Pest & Crop

Purdue Cooperative Extension Service
June 26, 2009

Pest & Crop Newsletter, Entomology Extension, Purdue University

In This Issue Insects, Mites, and Nematodes

Get to the Root(worm) of the Problem - (Christian Krupke, John Obermeyer, and Larry Bledsoe)

  • High-risk fields should be evaluated for rootworm larvae and damage.
  • Insecticide efficacy on early-planted corn may be suspect.
  • Larval sampling procedures are outlined.
  • Rescue treatment guidelines are given below.

Rootworm larvae have been hatching and seeking corn roots for a few weeks in northern counties and even longer in southern counties. When first hatched the larvae are seldom observed because they are very small and live mostly within the roots. As they increase in size, they will feed both inside and outside roots, causing tunneling and pruning. It would be prudent to sample roots of plants in high-risk fields, especially where insecticide efficacy is in question.

high tech tools for rootworm sampling

High tech tools for rootworm sampling

To sample for rootworms, use a shovel and lift out the root mass and surrounding soil and place on a dark surface (black plastic garbage bags work well). Carefully break up the clods and sort through the soil. Look for 1/4 to 1/2 inch long, slender, creamy-white larvae with brownish-black heads and tails. Once the soil has been separated from the root mass, inspect it for root scarring and pruning. You may find the larvae under the leaf collars that are close to nodal roots; tear these leaves away to check. Rootworms are often observed sticking out of roots. Repeat the process with several plants, representing different areas of a field. An average of two or more larvae per plant represents a rootworm population and signals the need for a rescue cultivation application.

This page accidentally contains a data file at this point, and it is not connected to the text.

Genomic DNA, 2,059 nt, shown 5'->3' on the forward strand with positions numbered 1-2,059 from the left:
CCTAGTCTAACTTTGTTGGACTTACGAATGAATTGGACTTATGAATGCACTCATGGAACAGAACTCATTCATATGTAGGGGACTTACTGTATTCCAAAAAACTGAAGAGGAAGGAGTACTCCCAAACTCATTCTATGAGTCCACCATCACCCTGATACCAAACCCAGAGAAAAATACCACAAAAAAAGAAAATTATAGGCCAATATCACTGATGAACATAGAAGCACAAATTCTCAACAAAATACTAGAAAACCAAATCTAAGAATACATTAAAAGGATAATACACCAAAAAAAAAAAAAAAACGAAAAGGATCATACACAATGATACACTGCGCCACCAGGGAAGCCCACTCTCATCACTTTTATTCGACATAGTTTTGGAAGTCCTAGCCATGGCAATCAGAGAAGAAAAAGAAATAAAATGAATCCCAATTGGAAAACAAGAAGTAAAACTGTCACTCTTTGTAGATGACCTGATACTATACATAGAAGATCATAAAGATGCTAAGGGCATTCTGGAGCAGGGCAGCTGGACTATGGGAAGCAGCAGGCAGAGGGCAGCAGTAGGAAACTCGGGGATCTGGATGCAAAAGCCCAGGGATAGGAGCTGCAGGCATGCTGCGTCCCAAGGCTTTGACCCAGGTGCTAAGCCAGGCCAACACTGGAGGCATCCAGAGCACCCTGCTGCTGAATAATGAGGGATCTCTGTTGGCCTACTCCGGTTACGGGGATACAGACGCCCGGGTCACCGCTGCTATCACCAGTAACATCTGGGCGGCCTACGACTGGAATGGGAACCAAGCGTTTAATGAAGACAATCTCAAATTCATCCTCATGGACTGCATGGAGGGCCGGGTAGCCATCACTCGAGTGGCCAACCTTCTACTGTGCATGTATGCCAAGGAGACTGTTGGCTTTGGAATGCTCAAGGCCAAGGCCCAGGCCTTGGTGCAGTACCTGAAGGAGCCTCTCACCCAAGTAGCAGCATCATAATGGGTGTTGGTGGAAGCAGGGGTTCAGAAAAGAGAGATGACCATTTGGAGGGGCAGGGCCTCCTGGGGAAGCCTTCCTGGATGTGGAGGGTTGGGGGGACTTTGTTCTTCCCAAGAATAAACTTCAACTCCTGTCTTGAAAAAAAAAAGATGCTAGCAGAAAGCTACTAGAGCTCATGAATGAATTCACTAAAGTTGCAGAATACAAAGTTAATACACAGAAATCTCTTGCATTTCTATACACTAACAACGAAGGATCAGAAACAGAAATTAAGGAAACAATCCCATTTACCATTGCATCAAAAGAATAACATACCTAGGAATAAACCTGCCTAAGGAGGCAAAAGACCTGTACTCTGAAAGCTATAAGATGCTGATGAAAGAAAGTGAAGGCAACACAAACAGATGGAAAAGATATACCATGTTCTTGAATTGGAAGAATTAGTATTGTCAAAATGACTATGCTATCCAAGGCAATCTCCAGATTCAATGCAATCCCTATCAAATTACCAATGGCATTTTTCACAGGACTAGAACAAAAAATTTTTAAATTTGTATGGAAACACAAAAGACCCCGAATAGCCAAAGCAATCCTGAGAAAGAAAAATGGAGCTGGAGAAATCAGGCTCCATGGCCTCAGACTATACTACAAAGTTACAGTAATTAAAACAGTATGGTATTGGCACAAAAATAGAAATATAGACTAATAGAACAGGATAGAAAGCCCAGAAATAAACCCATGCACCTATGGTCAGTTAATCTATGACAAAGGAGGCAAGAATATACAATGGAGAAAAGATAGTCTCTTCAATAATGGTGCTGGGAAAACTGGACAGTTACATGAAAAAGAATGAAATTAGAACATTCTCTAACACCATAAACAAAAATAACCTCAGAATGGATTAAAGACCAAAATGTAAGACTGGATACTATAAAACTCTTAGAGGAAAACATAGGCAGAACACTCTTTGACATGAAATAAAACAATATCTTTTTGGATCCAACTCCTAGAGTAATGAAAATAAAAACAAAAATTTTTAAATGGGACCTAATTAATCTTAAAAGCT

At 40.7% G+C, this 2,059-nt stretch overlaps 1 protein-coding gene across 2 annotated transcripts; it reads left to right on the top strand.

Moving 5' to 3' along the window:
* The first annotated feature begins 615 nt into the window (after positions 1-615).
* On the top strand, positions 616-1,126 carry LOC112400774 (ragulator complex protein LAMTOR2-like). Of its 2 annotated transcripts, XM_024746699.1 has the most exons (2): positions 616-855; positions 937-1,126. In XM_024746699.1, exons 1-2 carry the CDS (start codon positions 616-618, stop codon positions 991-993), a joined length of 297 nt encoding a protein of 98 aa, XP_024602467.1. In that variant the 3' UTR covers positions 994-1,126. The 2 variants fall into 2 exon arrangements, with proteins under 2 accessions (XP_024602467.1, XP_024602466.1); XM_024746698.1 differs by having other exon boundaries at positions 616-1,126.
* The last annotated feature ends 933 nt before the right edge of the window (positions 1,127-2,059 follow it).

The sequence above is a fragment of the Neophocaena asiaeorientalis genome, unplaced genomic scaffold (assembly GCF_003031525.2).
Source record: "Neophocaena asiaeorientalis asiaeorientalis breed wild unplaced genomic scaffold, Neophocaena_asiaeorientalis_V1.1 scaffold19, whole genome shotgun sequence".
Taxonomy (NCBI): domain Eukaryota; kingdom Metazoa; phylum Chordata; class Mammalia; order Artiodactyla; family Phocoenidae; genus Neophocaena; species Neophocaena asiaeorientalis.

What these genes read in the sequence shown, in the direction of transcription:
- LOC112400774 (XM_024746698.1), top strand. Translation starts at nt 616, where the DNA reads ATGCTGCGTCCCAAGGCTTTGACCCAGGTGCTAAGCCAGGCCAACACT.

damaged roots on the left isn't noticeable until the plant falls over

The damaged roots on the left isn't noticeable until the plant falls over

Insecticides applied after planting should be directed toward the base of the plant. It is also important to throw soil up around plants to incorporate the insecticide and promote the establishment of brace roots. A good brace root system will help prevent plant lodging and reduce yield losses due to rootworm feeding. If a no-till field has an economic population of larvae, placing the insecticide on top of the ground will usually not be effective. The only exception may be if the soil insecticide is watered in through irrigation or rainfall (ideally ½” or more). Two liquid soil insecticides, Furadan 4F (2009 is the last year for use of this product) and Lorsban 4E, are labeled for post-emergent applications. If one decides to mix the insecticide with a liquid nitrogen source for a side-dress application, compatibility checks should be made. Broadcasting the insecticide will greatly diminish rootworm efficacy.

Click on the above link to watch this movie on scouting for corn rootworm larvae


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Leafhopper Populations Booming - (Christian Krupke, and John Obermeyer)

  • Regrowth is most at risk for feeding damage.
  • Damage has already occurred once "hopper burn" is noticed.

Populations of potato leafhopper in alfalfa fields have been rising throughout the state. There have been observations of high numbers of leafhoppers coming to lights at night. Undoubtedly, the extended hot temperatures have contributed to this population explosion.

hopper burn, means damage is done

Hopper burn, means damage is done

Producers are encouraged to inspect new growth soon after cutting for potato leafhopper; this is when alfalfa is most susceptible to feeding, leading to reduced yields and protein levels. Remember, once yellowing or “hopper burn” is seen, the damage has already been done. Refer to E-220-W, Alfalfa Insect Control Recommendations – 2009 <>.



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